Greek Banks to Reopen; Tax Cuts; Trump on McCain: Saturday WrapStephen West
Here are highlights of the top breaking news stories from around the world on Saturday:
Greece took a step back from the financial brink when the government announced that the nation’s banks would reopen on Monday, a week after Prime Minister Alexis Tsipras and the nation’s creditors agreed on a bailout program and three days after the European Union set up a 7.2 billion euro ($7.8 billion) bridge loan to the debt-ravaged country. Capital controls limiting daily withdrawals to 60 euros per person will remain in effect.
German Finance Minister Wolfgang Schaeuble, who had suggested that Greece should exit the euro zone for five years to get its fiscal house in order, said in an interview with Der Spiegel magazine that he had no plans to resign.
The World Trade Organization came closer to a deal on the Information Technology Agreement, which would eliminate tariffs on a wide range of technology products that generate $1 trillion worth of business around the globe. Negotiators in Geneva tentatively agreed on a list of products to be covered, which range from semiconductors and LCD screens to GPS devices and video-game consoles.
Donald Trump, the real estate mogul, reality TV host and publicity hound who’s seeking the Republican presidential nomination, ruffled feathers across the political spectrum when he told a conservative forum in Ames, Iowa, that Senator John McCain is “not a war hero.” (McCain spent five years as a prisoner of war in Vietnam after his plane was shot down.) Trump later walked back the comment a bit, saying “I like people that weren’t captured, OK?”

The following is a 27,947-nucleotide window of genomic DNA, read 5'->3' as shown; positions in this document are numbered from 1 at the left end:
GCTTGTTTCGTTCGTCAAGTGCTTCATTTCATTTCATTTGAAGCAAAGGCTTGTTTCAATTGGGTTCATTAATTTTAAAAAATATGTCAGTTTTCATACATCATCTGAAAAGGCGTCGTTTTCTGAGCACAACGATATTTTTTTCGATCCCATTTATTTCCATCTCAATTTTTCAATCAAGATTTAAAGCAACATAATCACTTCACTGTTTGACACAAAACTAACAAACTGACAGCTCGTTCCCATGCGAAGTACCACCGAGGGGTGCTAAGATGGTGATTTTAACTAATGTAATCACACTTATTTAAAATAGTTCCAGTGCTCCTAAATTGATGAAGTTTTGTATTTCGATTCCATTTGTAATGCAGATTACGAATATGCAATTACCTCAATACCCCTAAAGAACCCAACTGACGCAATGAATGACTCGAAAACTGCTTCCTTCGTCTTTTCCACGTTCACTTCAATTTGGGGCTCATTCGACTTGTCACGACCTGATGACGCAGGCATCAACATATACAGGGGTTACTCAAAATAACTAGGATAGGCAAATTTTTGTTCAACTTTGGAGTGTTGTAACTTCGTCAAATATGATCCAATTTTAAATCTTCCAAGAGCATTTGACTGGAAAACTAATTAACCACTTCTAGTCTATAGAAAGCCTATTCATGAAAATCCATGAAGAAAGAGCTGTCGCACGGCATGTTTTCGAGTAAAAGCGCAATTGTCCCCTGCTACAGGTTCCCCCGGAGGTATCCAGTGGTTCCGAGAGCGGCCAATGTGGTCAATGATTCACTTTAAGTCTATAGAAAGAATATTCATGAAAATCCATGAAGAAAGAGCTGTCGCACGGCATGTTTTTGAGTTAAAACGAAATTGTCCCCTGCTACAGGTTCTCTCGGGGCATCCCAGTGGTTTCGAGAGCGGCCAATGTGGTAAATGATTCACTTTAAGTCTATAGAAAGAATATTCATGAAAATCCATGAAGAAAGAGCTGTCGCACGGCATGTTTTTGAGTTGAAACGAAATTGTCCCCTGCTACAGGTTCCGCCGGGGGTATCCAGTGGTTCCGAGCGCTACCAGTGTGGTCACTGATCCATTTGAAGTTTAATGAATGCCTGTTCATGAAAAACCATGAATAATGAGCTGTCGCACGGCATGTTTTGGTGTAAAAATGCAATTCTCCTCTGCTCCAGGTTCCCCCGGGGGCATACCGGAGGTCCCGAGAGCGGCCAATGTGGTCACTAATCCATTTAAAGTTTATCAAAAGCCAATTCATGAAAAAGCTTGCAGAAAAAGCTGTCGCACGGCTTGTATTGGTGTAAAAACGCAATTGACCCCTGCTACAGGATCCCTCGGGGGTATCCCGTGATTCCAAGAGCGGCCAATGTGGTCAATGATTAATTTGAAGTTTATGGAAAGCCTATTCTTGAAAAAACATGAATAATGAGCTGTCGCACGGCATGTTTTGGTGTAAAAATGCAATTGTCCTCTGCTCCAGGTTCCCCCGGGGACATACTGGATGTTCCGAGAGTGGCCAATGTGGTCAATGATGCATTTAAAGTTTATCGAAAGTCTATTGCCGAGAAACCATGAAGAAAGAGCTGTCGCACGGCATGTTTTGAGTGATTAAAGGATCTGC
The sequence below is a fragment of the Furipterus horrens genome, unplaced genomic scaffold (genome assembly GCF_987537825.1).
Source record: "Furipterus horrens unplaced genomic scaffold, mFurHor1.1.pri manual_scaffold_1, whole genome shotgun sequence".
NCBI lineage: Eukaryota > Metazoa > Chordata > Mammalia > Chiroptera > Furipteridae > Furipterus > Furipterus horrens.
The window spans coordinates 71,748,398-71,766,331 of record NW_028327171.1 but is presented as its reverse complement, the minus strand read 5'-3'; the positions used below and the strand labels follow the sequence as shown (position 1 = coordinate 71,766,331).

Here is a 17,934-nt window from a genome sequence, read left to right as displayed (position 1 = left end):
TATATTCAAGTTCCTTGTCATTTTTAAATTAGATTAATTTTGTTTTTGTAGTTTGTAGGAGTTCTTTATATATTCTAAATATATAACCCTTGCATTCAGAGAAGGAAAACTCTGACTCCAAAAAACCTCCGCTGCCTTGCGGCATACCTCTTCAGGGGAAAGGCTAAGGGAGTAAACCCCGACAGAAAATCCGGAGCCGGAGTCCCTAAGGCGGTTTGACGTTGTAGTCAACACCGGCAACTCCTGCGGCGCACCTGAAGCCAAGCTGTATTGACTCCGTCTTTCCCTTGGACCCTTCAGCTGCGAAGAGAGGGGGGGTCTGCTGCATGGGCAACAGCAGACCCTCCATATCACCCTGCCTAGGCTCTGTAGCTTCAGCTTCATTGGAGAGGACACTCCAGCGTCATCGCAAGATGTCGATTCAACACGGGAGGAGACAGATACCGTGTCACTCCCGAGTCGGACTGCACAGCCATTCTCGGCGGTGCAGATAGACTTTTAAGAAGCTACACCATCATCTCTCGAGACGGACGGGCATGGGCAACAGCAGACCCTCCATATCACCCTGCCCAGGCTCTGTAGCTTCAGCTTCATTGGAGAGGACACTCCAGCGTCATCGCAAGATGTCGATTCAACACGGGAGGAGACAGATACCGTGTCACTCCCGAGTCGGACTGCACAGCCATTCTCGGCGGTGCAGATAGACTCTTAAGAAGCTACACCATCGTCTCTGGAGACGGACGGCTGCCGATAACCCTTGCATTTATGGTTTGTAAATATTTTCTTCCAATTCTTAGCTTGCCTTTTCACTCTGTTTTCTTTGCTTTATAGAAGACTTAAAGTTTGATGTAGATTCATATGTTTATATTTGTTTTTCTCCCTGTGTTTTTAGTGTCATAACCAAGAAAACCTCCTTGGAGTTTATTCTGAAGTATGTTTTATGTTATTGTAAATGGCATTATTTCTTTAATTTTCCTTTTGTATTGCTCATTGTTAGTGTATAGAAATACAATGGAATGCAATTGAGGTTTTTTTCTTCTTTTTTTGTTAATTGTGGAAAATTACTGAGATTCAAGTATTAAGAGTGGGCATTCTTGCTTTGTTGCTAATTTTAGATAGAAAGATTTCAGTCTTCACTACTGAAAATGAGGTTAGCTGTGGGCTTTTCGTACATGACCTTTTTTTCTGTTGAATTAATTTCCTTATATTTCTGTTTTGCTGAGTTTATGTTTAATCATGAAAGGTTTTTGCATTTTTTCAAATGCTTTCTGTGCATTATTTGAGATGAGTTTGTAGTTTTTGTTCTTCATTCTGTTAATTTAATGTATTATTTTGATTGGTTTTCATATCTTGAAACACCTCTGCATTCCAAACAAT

The comments were not OK with other candidates including Lindsay Graham, Rick Perry, Bobby Jindal, Scott Walker and Jeb Bush. Ted Cruz, on the other hand, said he wouldn’t “go into the gutter with personal attacks” on Trump.
Dustin Johnson of the U.S. regained the lead of the British Open golf tournament in St. Andrews, Scotland, which has been delayed a day by wind and rain. After two rounds of play, Johnson is 10 under par, one stroke ahead of England’s Danny Willett and two ahead of Scotland’s Paul Lawrie, the 1999 champion.
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